As part of Halong stay, most of our group went on a morning trek in the rugged hills near Cat Ba. Tropical growth and tall trees canopied the jungle trail. The path was ragged, slippery, steep, winding, sometimes elusive-not a casual stroll. As some of us lumbered and clambered over roots, slipped on mossy rocks or sat down to catch our breath, I watched a small Vietnamese woman, older than most in our group, bustle past us with a shoulder pack loaded with soda and water. She was on her way up to the summit where she would sell them to withered trekkers arriving after her, overheated and thirsty.
I couldn’t help being impressed at her speed and light-footed agility in negotiating the ragged uphill terrain. As I watched her disappear into the foliage ahead, it was not hard for me to translate that moment back in time to 1970 and imagine countless other little ladies carrying weapons and supplies along the hundreds of miles on the infamous Ho Chi Minh trail.(photo right)
It was a poignant moment for me to stand there in the dense jungle, sweaty and tired, and recall how these diminutive foot soldiers plodding through mud and weaving among crags defeated the mighty high tech forces of the US military so many years ago.
(I was told, one day, that young Vietnamese students are taught about the ‘American war of aggression’ with very little propaganda or active resentment. As a result, many of the current youngest two generations carry remarkably little hostility toward Americans. Indeed, I encountered no edgy attitudes or comments during my weeks in the country. More common was a cheerfully curious greeting to this western stranger.)
Stressed Gay Life
Back in Hanoi a few days later, I was sitting in my hotel lobby talking to another gay guy, Luc, who initially (on the Internet) seemed willing to talk about being gay in Vietnam. But now, in person, he was obviously ill at ease and evasive with his replies to my questions. His lover was from Australia and they currently lived together. The arrangement sounded ideal from the outside. But as we chatted more about gay life in Hanoi, Luc reluctantly admitted that their conjugal life was anything but peaceful.
A year ago, Luc’s family discovered the truth about his sexual orientation and were very upset, accusing the lover of corrupting their son and dishonoring the family. Luc’s mother created a teacup tempest by demanding that Luc go with her to the lover’s apartment and remove all his clothing. Luc felt humiliated and very angry but was helpless against the force and tradition of Vietnamese motherhood. As the storm subsided over subsequent months, the family prepared to renovate their house necessitating their moving out. It was then decided (I didn’t ask by whom) that Luc should stay with his ‘friend’ during the reconstruction.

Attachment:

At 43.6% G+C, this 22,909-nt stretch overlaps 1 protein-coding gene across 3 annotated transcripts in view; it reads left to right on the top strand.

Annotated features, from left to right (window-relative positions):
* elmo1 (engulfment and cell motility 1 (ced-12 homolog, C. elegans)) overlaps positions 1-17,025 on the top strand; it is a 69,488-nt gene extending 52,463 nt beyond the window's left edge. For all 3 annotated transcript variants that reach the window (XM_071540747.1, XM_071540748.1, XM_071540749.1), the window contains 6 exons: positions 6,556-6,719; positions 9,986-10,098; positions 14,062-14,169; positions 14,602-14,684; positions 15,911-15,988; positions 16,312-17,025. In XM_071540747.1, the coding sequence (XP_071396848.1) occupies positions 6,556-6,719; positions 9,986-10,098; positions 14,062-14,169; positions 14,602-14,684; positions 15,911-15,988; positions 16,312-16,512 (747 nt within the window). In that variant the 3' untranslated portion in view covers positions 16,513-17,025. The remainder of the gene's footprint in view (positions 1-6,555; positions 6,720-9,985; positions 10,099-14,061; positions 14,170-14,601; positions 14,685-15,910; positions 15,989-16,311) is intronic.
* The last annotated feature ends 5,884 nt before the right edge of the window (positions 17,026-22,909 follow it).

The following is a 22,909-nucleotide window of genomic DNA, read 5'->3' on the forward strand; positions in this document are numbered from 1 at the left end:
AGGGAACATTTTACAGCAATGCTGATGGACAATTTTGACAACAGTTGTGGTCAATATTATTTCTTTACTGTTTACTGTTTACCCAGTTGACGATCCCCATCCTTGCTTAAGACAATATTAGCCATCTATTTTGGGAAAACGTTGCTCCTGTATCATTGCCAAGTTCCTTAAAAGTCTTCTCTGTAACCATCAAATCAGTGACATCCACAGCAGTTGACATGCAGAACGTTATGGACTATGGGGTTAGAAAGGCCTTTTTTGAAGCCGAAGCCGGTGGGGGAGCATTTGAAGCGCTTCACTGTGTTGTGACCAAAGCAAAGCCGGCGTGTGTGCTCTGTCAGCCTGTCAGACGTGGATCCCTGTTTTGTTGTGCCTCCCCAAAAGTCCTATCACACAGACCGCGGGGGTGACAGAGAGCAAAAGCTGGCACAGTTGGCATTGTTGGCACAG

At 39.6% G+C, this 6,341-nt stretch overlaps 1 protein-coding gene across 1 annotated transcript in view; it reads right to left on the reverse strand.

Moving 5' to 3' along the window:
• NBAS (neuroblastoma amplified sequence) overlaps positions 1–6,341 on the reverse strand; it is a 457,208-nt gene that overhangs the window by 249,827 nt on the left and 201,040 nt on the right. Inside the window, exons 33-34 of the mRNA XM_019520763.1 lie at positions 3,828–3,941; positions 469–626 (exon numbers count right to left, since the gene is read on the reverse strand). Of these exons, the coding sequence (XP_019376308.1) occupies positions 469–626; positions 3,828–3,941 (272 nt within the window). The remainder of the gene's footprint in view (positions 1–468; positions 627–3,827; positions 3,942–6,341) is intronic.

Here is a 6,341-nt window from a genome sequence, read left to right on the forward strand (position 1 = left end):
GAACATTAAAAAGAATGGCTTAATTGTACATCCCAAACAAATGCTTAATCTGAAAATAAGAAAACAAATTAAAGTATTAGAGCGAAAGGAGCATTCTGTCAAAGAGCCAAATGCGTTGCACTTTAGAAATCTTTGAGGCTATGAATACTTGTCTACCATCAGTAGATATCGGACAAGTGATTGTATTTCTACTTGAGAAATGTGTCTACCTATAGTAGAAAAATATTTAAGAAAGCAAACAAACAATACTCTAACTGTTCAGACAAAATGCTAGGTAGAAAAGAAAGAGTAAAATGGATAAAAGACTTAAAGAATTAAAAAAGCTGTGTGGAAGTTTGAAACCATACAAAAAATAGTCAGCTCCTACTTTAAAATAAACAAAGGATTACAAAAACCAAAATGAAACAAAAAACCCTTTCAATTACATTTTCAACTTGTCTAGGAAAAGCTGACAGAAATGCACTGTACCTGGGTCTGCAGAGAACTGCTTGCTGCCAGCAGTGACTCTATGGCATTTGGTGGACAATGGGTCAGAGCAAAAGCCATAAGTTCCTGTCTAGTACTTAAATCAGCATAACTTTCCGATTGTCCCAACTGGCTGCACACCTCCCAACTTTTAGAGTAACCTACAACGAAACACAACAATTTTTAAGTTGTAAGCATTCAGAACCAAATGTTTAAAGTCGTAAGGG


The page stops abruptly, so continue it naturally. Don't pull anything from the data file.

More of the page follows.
Talking further, it was clear he was an openly torn man, uncomfortable, ashamed and nervous that his identity had been so violated and demeaned. After their house was finished, the family, including Luc, planned to move back in, much to his dismay. It seemed all this stress had taken its toll on his relationship with his partner and the bond between was being weakened. A few days later as I stopped by at “GC’ (Golden Cock bar) where I saw Luc apparently cruising other men. We did not speak there. If he saw me, he chose to ignore any acknowledgment. I suspected all was not well in his heart or his nest.
So Hanoi remains an overgrown provincial capital, steeped in centuries of conservative conformist traditions that few commoners dare to challenge. The Chinese invasion endured for a thousand years, the French colonization lasted a hundred years and the American war convulsed the country for ten.
Today, Hanoi and the north are more modern but in many ways unchanged.
The pace and presence of life in gay Vietnam remains furtive, subdued and nervous. Gay love, when it can be found, is mostly fragmentary and part time. Gay sex is scattered, unpredictable and often only fantasized. A move to Saigon is sometimes the only viable choice for finding both that can endure. But for those who remain, whether a teenager with a computer, a twenty-something guy in love or an anxious partner in a troubled dyad, Hanoi is still home. And gay life and love will nevertheless continue to adapt quietly like silken threads in an intricate tapestry.